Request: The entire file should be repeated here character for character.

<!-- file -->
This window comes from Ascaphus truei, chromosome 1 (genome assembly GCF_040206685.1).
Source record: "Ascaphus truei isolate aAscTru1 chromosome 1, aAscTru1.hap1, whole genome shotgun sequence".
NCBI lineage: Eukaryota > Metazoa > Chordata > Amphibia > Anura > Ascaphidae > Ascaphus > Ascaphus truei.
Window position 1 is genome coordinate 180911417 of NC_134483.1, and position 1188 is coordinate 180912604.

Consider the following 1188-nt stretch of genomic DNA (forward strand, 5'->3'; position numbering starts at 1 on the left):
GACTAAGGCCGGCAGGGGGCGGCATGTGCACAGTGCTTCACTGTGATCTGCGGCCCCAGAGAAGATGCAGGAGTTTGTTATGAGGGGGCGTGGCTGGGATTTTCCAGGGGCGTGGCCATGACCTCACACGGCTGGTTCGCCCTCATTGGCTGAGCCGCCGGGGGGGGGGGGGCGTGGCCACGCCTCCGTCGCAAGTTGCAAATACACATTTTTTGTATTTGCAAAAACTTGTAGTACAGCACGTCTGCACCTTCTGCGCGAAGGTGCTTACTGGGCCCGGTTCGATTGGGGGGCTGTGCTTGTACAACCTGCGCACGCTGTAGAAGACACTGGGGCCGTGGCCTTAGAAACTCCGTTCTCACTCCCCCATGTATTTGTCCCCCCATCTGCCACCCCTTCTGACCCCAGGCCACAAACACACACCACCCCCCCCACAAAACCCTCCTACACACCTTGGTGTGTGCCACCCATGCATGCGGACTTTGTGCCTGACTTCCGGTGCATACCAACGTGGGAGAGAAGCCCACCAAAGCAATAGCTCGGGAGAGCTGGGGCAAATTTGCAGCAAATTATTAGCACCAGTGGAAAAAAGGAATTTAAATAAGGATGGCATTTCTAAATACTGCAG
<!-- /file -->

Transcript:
This window comes from Ascaphus truei, chromosome 1 (genome assembly GCF_040206685.1).
Source record: "Ascaphus truei isolate aAscTru1 chromosome 1, aAscTru1.hap1, whole genome shotgun sequence".
NCBI lineage: Eukaryota > Metazoa > Chordata > Amphibia > Anura > Ascaphidae > Ascaphus > Ascaphus truei.
Window position 1 is genome coordinate 180911417 of NC_134483.1, and position 1188 is coordinate 180912604.

Consider the following 1188-nt stretch of genomic DNA (forward strand, 5'->3'; position numbering starts at 1 on the left):
GACTAAGGCCGGCAGGGGGCGGCATGTGCACAGTGCTTCACTGTGATCTGCGGCCCCAGAGAAGATGCAGGAGTTTGTTATGAGGGGGCGTGGCTGGGATTTTCCAGGGGCGTGGCCATGACCTCACACGGCTGGTTCGCCCTCATTGGCTGAGCCGCCGGGGGGGGGGGGGCGTGGCCACGCCTCCGTCGCAAGTTGCAAATACACATTTTTTGTATTTGCAAAAACTTGTAGTACAGCACGTCTGCACCTTCTGCGCGAAGGTGCTTACTGGGCCCGGTTCGATTGGGGGGCTGTGCTTGTACAACCTGCGCACGCTGTAGAAGACACTGGGGCCGTGGCCTTAGAAACTCCGTTCTCACTCCCCCATGTATTTGTCCCCCCATCTGCCACCCCTTCTGACCCCAGGCCACAAACACACACCACCCCCCCCACAAAACCCTCCTACACACCTTGGTGTGTGCCACCCATGCATGCGGACTTTGTGCCTGACTTCCGGTGCATACCAACGTGGGAGAGAAGCCCACCAAAGCAATAGCTCGGGAGAGCTGGGGCAAATTTGCAGCAAATTATTAGCACCAGTGGAAAAAAGGAATTTAAATAAGGATGGCATTTCTAAATACTGCAG